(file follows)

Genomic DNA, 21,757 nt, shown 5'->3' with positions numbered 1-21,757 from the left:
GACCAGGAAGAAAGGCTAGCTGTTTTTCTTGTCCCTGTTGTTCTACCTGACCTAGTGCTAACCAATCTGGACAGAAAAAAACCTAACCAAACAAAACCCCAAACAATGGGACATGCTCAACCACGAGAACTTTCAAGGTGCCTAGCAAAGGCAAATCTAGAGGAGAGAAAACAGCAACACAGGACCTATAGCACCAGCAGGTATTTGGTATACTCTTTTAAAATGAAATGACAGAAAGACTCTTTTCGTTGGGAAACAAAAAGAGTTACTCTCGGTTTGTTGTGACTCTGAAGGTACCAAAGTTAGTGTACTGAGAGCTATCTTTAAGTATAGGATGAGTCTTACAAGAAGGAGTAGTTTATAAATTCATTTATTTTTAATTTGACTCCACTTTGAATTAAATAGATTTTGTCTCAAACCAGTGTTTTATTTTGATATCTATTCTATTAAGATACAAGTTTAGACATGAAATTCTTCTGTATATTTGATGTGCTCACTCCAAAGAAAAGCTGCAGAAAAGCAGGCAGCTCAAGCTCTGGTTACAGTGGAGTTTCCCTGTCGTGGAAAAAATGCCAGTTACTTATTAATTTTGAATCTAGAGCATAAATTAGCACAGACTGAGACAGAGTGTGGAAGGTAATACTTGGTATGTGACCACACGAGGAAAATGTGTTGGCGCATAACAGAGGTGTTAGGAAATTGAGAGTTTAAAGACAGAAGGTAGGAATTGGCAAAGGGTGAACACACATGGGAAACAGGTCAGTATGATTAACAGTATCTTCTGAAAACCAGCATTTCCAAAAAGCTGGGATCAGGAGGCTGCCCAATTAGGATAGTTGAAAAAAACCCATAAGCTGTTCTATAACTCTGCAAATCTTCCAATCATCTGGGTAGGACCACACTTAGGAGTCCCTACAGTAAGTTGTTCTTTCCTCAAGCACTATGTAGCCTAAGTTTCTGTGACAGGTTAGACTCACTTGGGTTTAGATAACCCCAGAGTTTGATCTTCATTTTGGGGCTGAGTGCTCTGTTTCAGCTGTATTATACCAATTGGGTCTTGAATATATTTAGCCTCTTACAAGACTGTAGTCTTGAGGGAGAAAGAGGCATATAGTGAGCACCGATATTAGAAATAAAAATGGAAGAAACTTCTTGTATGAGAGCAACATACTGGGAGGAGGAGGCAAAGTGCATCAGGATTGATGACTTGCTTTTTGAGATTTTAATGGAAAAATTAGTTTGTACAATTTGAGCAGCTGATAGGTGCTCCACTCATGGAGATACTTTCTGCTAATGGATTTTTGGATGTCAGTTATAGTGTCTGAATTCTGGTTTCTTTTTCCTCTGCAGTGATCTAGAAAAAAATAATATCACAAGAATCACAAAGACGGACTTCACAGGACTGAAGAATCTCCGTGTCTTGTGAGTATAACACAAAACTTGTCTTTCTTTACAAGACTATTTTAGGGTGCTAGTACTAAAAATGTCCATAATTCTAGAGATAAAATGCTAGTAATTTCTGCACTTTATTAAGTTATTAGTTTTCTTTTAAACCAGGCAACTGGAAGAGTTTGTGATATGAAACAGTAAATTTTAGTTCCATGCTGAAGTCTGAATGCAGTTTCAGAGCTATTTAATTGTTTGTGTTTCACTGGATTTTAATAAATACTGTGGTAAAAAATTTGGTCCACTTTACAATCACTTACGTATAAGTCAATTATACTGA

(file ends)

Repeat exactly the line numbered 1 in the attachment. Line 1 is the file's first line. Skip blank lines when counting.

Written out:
Genomic DNA, 21,757 nt, shown 5'->3' with positions numbered 1-21,757 from the left: